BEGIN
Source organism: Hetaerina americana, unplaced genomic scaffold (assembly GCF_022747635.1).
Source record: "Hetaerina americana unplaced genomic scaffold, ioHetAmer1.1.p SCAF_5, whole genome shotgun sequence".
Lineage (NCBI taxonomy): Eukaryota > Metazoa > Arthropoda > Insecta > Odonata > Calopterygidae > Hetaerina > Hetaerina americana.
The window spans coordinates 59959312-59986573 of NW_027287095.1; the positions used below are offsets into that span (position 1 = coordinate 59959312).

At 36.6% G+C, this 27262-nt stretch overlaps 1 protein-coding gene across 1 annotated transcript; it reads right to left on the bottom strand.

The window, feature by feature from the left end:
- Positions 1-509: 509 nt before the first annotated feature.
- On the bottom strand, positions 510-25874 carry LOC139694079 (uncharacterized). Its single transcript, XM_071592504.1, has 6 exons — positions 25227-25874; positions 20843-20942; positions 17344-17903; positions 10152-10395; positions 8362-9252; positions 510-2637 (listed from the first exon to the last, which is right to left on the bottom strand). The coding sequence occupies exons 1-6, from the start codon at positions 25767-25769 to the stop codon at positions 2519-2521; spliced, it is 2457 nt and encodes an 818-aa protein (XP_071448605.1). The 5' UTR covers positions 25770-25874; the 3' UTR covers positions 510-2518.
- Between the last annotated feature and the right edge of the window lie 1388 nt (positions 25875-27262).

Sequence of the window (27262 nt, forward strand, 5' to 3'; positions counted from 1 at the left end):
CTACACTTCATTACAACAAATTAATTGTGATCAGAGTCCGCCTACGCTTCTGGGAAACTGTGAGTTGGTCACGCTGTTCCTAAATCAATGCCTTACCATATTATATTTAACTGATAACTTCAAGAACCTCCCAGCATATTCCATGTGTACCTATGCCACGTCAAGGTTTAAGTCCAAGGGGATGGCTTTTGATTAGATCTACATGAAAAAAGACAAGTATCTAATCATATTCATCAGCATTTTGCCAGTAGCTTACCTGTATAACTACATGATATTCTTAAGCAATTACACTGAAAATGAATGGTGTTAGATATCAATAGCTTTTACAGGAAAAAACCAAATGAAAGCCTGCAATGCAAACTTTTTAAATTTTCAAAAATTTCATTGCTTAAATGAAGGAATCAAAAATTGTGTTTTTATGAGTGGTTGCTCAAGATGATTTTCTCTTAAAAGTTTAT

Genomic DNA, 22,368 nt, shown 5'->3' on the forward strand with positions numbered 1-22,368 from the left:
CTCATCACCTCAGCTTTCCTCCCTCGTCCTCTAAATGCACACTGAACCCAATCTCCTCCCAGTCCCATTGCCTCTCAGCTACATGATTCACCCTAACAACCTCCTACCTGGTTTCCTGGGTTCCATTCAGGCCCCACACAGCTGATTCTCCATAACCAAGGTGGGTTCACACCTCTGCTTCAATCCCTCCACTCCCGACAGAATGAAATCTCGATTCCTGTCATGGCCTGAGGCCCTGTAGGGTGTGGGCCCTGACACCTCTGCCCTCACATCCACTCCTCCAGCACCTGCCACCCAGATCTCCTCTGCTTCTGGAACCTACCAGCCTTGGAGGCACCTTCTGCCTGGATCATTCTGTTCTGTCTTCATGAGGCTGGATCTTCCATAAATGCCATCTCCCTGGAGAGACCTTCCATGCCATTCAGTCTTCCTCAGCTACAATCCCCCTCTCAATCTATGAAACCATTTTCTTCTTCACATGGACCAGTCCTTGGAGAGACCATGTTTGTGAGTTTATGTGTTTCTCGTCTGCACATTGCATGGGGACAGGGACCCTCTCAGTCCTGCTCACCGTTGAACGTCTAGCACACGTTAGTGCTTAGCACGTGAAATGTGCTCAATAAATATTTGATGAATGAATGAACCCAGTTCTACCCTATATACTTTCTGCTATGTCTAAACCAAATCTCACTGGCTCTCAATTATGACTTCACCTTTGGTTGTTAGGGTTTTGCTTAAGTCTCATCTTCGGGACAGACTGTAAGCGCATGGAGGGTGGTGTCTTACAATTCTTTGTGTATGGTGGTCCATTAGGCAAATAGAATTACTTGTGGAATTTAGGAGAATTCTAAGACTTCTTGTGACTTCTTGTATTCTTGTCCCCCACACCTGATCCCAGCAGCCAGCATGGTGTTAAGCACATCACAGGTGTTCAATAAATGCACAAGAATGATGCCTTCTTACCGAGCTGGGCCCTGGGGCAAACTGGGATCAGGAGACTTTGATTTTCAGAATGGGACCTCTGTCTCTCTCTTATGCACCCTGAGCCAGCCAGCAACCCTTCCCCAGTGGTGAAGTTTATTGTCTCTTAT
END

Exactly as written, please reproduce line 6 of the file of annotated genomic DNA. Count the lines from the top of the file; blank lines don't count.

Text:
The window, feature by feature from the left end: